Underwriting is Subjective
To many people the underwriting process is a mystery, however in the mortgage industry it really boils down to something very simple - risk assessment. An underwriters job is to assess the probability of an applicant defaulting on the mortgage loan. If the underwriter feels there is a low level of default, a loan will generally be approved provided it meets all program and documentation guidelines. If the underwriter feels the loan is a high risk, it can be declined despite meeting program and documentation guidelines.
This is important especially in today's climate. The CFPB is on a witch hunt for lenders approving sub-par loans and sometimes lenders are punished unfairly due to a high rate of defaults that may not even be the lender's fault. Litigation on top of litigation has tightened the standards of many lending institutions. With that being the case, underwriters are going to be analyzing loan files even more prudently, and making sure that there is little doubt a loan will perform prior to issuing an approval.
What many people don't understand is that underwriting goes beyond guidelines and beyond program parameters. Underwriting has a subjective element. If an application meets program guidelines and has satisfactory documentation, it can still be declined if an underwriter feels it is too great a risk.
Files being declined in this manner are few and far between, but they do happen. There are some applicants who barely squeeze within program guidelines, but really have nothing that would be considered strengths. Spotty credit history, barely enough assets to cover required down payments and no history of savings, high debt-income ratios (this has become the biggest killer), and payment shock are some factors that, when combined, can kill a deal despite meeting program guidelines.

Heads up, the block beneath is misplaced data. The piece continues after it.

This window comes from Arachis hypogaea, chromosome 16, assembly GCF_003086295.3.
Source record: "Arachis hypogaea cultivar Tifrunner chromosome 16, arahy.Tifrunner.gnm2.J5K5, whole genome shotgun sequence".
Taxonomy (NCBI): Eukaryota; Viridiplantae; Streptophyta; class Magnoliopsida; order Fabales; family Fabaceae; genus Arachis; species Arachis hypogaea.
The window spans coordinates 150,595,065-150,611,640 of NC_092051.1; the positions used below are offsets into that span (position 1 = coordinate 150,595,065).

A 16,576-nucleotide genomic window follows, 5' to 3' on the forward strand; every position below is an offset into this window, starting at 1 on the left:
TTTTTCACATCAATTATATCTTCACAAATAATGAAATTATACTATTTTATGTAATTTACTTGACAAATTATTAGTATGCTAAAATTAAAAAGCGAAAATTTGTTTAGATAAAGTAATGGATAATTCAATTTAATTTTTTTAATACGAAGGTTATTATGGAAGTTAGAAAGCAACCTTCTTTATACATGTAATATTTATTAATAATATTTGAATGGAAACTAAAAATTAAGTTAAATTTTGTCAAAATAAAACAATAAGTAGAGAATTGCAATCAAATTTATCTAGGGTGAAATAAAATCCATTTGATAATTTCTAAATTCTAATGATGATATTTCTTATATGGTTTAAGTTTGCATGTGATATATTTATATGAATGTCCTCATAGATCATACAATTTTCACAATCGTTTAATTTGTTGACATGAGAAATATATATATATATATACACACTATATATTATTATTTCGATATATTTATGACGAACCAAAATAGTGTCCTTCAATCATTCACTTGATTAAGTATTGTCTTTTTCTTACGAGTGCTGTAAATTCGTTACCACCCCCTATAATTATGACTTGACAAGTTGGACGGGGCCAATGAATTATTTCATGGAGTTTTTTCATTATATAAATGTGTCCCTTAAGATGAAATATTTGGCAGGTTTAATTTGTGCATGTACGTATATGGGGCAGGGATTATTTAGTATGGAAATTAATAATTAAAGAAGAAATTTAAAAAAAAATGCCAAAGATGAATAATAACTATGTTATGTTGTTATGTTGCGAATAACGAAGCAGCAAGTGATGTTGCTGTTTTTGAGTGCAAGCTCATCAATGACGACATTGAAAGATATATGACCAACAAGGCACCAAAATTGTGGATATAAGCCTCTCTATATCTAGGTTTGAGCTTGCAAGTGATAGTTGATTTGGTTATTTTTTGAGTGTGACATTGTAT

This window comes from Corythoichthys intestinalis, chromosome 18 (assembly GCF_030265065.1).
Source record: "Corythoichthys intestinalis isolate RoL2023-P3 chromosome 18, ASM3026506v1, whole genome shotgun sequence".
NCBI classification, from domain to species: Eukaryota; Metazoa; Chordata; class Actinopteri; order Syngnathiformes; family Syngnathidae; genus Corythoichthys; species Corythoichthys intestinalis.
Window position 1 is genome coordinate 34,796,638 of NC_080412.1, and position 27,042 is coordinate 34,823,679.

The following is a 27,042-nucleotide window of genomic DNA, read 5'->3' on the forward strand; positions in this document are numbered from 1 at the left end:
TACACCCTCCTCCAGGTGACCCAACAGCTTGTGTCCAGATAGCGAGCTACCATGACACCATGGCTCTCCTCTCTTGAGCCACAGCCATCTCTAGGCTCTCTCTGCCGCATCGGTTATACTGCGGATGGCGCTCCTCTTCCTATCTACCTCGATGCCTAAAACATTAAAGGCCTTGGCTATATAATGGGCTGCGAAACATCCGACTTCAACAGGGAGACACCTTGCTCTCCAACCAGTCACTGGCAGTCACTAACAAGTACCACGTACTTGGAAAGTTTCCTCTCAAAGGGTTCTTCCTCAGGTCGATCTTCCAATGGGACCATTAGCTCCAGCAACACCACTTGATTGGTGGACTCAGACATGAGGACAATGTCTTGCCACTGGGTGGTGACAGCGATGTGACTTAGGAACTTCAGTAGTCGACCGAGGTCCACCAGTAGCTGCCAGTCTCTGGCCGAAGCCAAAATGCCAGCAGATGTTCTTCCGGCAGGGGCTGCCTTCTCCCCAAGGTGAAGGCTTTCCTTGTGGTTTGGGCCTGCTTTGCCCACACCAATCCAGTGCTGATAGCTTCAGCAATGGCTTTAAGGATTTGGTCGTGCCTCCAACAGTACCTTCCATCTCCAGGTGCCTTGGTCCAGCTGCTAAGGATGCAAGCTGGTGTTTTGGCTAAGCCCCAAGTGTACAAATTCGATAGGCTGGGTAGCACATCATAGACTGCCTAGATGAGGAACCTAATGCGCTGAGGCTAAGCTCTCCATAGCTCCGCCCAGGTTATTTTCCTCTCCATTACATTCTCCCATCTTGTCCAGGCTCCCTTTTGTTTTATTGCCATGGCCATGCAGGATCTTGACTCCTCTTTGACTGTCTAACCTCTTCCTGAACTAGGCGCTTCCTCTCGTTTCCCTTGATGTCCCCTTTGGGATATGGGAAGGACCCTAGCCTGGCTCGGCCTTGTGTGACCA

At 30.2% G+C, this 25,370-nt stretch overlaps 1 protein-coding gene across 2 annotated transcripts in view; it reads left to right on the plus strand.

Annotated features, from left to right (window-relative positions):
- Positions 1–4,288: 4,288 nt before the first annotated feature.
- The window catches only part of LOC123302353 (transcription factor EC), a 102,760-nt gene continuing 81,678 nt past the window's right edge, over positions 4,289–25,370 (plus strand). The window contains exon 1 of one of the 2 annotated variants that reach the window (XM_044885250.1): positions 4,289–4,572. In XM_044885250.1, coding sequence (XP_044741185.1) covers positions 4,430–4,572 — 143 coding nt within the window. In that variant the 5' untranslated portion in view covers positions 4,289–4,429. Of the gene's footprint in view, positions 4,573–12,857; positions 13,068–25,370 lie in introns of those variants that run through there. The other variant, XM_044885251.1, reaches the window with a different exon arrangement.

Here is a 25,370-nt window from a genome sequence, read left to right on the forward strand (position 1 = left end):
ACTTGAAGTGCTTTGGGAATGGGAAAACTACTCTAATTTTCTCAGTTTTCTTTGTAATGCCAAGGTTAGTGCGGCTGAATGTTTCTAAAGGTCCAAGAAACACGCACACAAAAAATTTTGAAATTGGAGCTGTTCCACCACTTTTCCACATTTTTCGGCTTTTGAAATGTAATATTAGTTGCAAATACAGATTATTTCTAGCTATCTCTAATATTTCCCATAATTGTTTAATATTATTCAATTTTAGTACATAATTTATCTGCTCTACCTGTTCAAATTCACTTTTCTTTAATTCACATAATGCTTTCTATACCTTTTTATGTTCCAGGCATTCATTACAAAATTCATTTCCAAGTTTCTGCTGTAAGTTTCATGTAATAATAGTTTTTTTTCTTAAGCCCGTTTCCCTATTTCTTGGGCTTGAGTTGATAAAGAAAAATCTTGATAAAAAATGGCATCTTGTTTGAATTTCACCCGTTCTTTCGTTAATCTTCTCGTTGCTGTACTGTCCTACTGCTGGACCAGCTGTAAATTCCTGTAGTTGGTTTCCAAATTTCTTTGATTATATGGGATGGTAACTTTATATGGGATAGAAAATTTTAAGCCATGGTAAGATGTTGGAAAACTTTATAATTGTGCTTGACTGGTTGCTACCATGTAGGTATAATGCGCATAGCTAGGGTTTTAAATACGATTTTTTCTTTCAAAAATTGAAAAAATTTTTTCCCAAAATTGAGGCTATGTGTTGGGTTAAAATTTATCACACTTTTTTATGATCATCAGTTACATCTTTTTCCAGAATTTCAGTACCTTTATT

As an applicant, the best thing you can do is prepare your loan application as if you were preparing a resumé. Exhibit your strengths as a borrower, and offer explanations and compensating factors for your weaknesses. Working with a good loan officer will help you have the best shot at getting approved for a mortgage loan and preparing for any questions or concerns an underwriter may have. The more questions your loan officer has for you the better, because the more information that's given up front means less information will be requested later. If all of an underwriters questions are answered before they can ask them, the chances of a seamless loan approval process are dramatically increased.